June 22nd, 2014

granada holmes

Sherlock-related musings

(Series three Sherlock spoilers ahead, if that still is a problem for anyone.)

I've been thinking about something related to Sherlock, or rather the Sherlock fandom. Or rather, to be specific, I haven't been thinking so much as feeling and living with a realization I'm still trying to make sense of.

I've seen a lot of back-and-forth over the character of Mary Morstan. If you're at all drawn to the show or the fandom, this is in no way surprising. What's slightly more surprising (though maybe not depending on where you're coming from) is the fact that for a lot of people, the fandom seems drawn between two camps: those who think Mary is is a villain, possibly a very exciting one, and those who try to explain away her actions and make sense of how they're understandable or even justifiable.

Put a different way, the fandom seems to be carved up along the lines of an objective analysis of Mary's morality. The question we're asking is whethr her actions are defensible or acceptable - or not.

What I'm discovering as I sit with her character is that I don't have strong opinions one way or the other on that question. One of the canonical (as in: Doyle) Sherlock's main points was that it's a mistake to form theories in the absence of evidence, and if there's one phrase I'd ascribe to Mary, "evidence of absence" is it. We just don't know nearly as much about her as we need to, to go making up our minds. I highly doubt the Watson marriage will last, for a whole slew of reasons. I have a strong intuitive sense that we're supposed to hate her, which makes me think (given these show creators) that that hatred is a red herring, either that Mary will turn out to be in some sense redeemable (even if not as Mrs. Watson) or that our focus is being drawn to her is a misdirect away from some other important aspect of the story (just a magic trick...). So I'm not really sold either way, thinking that Mary's a villain or that she's not - because we don't have the necessary evidence and I don't feel qualified to work out an answer to that question.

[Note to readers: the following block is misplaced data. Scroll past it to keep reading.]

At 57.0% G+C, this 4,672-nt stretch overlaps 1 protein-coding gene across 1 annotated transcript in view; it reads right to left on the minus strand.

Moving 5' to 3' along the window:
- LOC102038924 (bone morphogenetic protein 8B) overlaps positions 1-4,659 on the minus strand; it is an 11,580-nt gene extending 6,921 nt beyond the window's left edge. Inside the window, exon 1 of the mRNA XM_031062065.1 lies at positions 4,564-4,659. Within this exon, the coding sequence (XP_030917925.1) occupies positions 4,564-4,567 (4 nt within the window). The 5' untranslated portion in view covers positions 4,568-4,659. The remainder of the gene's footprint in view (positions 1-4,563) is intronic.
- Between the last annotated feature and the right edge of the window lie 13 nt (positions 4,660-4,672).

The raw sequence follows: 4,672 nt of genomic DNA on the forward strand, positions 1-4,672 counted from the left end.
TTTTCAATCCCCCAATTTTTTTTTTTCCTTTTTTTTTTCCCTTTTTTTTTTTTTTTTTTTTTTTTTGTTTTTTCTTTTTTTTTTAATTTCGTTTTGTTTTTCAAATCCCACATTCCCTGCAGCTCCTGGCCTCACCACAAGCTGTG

Here's where things get interesting for me, though. Almost in spite of myself I care deeply about Mary's character - just not about the question being asked. See, I know from my own experience that just because someone's a really, really awful excuse for a human being, that doesn't mean you don't love them, it doesn't keep you from being emotionally invested about them. And because of my own PTSD I've always identified really very strongly with John, so I feel myself going through this journey with him a bit. For me, even if Mary turns out to be a true villain that I as an objective outsider should hate the way we hate Voldemort and Morgoth, it won't change the fact that for John, the way I read John, he will suffer betrayal and anger and pain and abandonment just like he would if Mary turned out to be a redeemable character. And similarly with the baby: even if it turns out he's not the biological father, that doesn't change the fact that he'll still feel involved. He will still feel tied to Mary and will probably grieve for how Mary's past and his own falling-apart from her (assuming that happens) affects his daughter in a probably very negative way. If the baby turns out not to be his in the technical sense, that won't change how I think a man like John Watson would have to be affected.

At the end of the day, I think that is the framework I approach these questions through. It's not that I don't have opinions about Mary's past or the baby's paternity or any of the rest; it's that I think when I focus on those questions, I necessarily separate myself from the story the show is telling. I view these matters with a bit too much disinterest, I guess, and so I separate myself from these characters I care deeply about. I don't think of Mary as a villain, not because I'm convinced she isn't so much as because, if I acted like her being a villain would make everything okay, well, there's something off about that. Because it wouldn't for John Watson, or at least it wouldn't for me if I were in John Watson's shoes.

There's a part of me that wonders how many people are out there ambiguous to Mary's character or even looking a lot like the people wanting her to be redeemed, who are approaching this show from a similar perspective. I honestly don't know. I kind of hope so, though, and if they are I'm not sure where we fit into the Mary wars.